The price I paid for being a writer. Mary Elen Latela [email protected], @LatelaMary
Contributor
Written by
Mary Ellen Latela
January 2016
Contributor
Written by
Mary Ellen Latela
January 2016

My voice was silent at home or silenced. I was not thought to have anything worth saying. In my religious community, reading novels or writing poetry was considered frivolous and worldly. After five more years, I was bursting from my shell. It wasn’t delicate like a chick hatching from its egg. It was like an oozing, dripping wound, which never closed.

Then wrote every minute I could find. I even began to write about my feelings. After the children came, I decided to take up my writing again and see where it led me. I wrote poem after poem, about serious subjects. My interior life, which had been full to overflowing thrived on the writing. Hubby hated and resented this. He thought reading was a waste, forbade it (but we all know how to secretly read what we want to read.) He thought writing wouldn’t bring in any money.  Then I shifted into longer manuscripts, the “inspirational booklets.” Hubby would not let me buy typing paper (even though, who do you think typed his thesis on some remote chemical?) He wouldn’t let me buy stamps. My friends gave me paper which they bought for me; I “stole” stamps from the big tolls we kept. I sent out manuscripts with SASE (self-addressed stamped envelopes), mailed them at the mailbox down our driveway, and hoped against hope that the returns/rejections would arrive on Monday, Tuesday, Wednesday, or Thursday, so that he wouldn’t see them. By some good alignment of the stars, Hubby was on a business trip when I received the letter of acceptance about publication of my first book.  The kids, Mom, Dad, and I went out to lunch.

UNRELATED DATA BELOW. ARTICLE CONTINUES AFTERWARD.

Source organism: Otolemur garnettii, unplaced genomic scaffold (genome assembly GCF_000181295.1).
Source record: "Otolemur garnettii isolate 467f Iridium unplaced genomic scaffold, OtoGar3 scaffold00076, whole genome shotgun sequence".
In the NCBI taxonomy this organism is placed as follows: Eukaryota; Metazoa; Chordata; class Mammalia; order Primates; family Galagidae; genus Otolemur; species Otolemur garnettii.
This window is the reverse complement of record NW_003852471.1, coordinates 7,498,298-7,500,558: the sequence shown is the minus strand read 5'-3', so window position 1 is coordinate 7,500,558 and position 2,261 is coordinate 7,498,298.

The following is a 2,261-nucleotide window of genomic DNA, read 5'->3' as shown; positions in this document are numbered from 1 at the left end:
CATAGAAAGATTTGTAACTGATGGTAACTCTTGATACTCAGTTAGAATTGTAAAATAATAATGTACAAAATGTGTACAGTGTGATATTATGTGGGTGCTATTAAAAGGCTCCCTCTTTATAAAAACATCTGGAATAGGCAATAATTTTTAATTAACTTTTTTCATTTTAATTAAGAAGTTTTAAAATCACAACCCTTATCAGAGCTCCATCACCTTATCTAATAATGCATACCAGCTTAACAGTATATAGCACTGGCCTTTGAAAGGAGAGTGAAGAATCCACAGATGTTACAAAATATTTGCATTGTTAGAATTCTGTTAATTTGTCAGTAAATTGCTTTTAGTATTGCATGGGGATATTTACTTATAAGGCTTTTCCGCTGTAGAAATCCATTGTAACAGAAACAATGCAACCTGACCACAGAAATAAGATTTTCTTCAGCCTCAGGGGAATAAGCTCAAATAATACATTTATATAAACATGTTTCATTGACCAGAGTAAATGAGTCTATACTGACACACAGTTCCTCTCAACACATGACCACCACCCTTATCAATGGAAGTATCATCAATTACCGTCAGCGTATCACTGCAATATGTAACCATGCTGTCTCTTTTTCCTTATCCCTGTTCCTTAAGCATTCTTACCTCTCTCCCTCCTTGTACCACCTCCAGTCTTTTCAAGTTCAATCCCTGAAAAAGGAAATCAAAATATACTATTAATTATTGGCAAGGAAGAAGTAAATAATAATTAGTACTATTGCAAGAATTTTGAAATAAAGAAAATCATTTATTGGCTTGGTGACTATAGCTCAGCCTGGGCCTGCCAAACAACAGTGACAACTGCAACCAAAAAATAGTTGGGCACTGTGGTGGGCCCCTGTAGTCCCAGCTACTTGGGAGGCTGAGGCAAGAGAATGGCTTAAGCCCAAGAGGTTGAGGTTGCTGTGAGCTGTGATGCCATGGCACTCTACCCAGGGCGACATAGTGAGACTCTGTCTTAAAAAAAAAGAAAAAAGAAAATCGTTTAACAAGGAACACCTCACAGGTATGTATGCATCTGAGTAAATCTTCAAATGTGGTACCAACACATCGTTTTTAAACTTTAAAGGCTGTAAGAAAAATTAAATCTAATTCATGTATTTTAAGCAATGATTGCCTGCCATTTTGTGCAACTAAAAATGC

The bottom line is that I write what I write, because I just do. After the divorce, I wrote a little booklet in a month and it was grabbed up quickly – one of my best. These days I have quite a number of projects in mind, and feel a need to prioritize. It is hard work; I love it; sometimes it makes me VERY happy; other times it exercises my critical thinking; other times, it is like a “feather on the breath of God.” And I have to write. It is my gift. I do not compare with others, or judge others, and I try to be patient with myself.

It would be really nice my dear ones cared more about my writing, but I can’t help that …. I do not do magic.

 

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